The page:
“People in the buildings in the alley were throwing bottles, a soldier threw in some tear gas. I thought I was going to die, but a gust of wind came and blew it back onto the the soldier.”
“Close to the end of the alleyway, we saw the hospital. The doctors and nurses were all crying, and the doctors led us to the emergency room. There were bodies piled up; the smell of blood almost made us throw up.”
A group of five decided to go and collect more injured people, Guo says. “One guy got a white handkerchief and tied it to the end of a stick, he waved it and they stopped shooting. We found a guy who had been shot and brought him back to the hospital. After that success, we went back again and found someone shot in the stomach. As we were bringing him back, they shot the guy with the flag in the back of the head.
“That was the end of it for me. I was really terrified. I couldn’t cry, I couldn’t talk. We watched for a few hours as soldiers passed by… I eventually found my bike and got back to the institute about four or five in the morning. There was still shooting around the city.”
The official death toll from June 4 1989 remains at 241, including 36 students, with many thousands injured. But various other credible estimates from Western embassies, local hospitals at the time, the Chinese Red Cross and Amnesty International believe up to 1000 people were killed and as many as 6000 injured.
In the following days soldiers would come daily to Guo’s institute and other universities, arresting students and taking them away. They all had to write “self-criticisms” explaining what they had been been doing and where they had been.
Guo was one of the lucky ones. Thousands of students were thrown in jail. Many fled south, hoping to get to Hong Kong, but Guo left his run too late and soon decamped to an Australian friend’s apartment where about 30 people were holed up for several weeks.
The Australian embassy did its best to get some students out, but Guo wasn’t one of the fortunate ones; he would have to wait three years before he would get to Australia to study further in 1992.
Six days after the massacre, a tearful Australian prime minister Bob Hawke made the unilateral decision to allow all Chinese students in Australia at the time to stay. A further wave came in the weeks and months afterwards and all were allowed to stay (an estimated 42,000 in total). In 1993 Paul Keating, by then PM, converted all the Chinese visas — including Guo’s to permanent residency.
Guo returned to China in 1995 for a year to live in Beijing’s first artists’ village, returning to Australia when it was demolished. He made another short trip in 2000, and in 2005 returned for nine years and became a leader in the city’s burgeoning art scene.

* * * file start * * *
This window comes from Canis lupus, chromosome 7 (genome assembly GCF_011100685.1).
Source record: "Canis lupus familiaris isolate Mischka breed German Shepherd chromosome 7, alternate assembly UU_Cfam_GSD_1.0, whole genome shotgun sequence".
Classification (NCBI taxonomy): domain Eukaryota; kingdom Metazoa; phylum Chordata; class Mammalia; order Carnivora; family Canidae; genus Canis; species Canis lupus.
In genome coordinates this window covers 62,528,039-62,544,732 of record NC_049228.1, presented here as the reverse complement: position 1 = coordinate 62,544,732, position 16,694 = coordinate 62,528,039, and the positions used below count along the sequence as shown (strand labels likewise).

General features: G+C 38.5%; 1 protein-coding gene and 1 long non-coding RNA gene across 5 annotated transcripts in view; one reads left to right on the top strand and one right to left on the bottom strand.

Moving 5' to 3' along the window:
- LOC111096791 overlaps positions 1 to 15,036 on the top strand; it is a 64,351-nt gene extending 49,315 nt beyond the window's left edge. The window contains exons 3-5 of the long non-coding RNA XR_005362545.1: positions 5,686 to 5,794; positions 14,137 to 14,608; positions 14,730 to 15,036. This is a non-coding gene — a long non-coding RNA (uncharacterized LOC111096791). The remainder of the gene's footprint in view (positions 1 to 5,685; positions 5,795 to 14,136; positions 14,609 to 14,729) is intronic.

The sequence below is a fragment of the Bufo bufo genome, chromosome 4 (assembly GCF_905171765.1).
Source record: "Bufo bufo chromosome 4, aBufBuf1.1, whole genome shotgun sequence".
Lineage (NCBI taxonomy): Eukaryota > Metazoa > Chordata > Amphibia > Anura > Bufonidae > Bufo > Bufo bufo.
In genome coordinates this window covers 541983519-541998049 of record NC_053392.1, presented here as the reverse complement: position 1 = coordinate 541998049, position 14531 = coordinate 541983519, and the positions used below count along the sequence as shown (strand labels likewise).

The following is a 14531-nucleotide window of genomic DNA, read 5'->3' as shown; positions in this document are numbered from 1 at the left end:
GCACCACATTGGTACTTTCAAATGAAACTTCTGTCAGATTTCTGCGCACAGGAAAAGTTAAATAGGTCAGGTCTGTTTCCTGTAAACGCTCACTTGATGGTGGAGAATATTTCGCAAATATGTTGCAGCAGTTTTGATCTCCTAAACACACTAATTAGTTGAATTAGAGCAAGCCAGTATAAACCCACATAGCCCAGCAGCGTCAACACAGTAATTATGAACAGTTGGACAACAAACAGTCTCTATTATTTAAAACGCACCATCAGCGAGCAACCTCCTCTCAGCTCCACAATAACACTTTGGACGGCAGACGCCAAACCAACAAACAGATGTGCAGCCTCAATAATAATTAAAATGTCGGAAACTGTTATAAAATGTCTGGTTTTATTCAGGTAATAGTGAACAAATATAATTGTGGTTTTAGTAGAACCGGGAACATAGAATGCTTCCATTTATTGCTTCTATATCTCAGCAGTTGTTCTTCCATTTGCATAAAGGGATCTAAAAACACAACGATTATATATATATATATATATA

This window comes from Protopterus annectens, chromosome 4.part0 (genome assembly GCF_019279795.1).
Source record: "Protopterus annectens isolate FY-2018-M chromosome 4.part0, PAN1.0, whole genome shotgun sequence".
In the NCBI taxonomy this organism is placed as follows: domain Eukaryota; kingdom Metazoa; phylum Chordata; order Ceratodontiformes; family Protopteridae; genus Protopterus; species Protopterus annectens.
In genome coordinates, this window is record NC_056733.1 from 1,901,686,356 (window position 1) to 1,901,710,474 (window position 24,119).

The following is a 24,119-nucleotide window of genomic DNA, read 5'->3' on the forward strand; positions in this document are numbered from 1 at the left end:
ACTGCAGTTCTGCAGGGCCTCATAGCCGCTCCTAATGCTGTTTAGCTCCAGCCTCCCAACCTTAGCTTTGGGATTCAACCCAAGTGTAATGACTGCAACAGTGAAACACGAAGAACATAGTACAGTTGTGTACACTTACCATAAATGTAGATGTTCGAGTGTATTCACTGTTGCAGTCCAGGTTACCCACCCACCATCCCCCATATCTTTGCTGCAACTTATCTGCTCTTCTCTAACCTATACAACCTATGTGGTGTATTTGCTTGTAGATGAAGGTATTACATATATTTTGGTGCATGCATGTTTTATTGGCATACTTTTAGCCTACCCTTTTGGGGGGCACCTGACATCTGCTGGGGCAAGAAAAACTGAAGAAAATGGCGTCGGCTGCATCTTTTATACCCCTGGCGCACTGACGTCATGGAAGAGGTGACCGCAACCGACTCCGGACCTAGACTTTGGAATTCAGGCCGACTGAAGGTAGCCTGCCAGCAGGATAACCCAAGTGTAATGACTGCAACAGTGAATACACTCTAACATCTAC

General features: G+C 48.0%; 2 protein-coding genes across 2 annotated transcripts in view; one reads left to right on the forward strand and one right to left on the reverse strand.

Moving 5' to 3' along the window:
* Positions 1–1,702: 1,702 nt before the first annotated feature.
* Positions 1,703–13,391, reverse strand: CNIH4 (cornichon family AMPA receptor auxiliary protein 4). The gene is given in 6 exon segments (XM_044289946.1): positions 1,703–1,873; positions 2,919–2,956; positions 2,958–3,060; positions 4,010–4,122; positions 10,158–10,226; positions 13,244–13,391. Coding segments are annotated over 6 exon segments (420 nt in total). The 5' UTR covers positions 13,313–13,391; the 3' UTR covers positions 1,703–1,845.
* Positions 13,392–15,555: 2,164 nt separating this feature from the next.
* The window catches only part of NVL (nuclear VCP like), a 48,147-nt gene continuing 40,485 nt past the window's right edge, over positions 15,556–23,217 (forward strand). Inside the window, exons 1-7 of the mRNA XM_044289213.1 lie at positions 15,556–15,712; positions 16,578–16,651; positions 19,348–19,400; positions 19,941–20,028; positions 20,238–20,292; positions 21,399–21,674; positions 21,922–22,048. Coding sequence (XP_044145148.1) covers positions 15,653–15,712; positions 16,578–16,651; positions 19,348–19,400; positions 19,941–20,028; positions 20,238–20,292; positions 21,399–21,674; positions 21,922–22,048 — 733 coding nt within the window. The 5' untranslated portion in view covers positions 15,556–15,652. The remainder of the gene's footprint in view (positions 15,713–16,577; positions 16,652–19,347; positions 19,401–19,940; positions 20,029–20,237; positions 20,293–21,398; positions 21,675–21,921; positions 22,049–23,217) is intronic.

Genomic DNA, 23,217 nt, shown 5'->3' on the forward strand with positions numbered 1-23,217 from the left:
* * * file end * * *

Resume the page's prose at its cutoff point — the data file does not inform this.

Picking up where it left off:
But by 2010 artists were once again being harassed by authorities. China’s most famous artist, Ai Weiwei, was arrested on trumped-up tax charges. He was later released, but his studio was demolished by the government.
From 2012, when Xi Jinping assumed power, authorities began cracking down even harder on dissidents and critics. Lawyers were jailed and religious persecution increased; a program of cultural genocide was commenced in the western province of Xinjiang against Muslim Uighurs.
Australians will get a chance to see Guo’s Tiananmen artwork soon; he is recreating it for an exhibition this coming September. In the meantime, we’re seeing a new boldness from Beijing. Last weekend, Chinese military attended the Asia-Pacific’s main annual defence summit in Singapore for the first time in eight years, and Defence Minister General Wei Fenghe actually answered a question on the 1989 Tiananmen massacre.
“Everybody is concerned about Tiananmen after 30 years,” Wei said. “Throughout the 30 years, China under the Communist Party has undergone many changes — do you think the government was wrong with the handling of June 4? There was a conclusion to that incident. The government was decisive in stopping the turbulence.”
The Tiananmen protests, he added, were “political turmoil that the central government needed to quell, which was the correct policy”.
Michael Sainsbury is the former China correspondent for The Australian (2009-2012) and a freelance journalist based in Bangkok.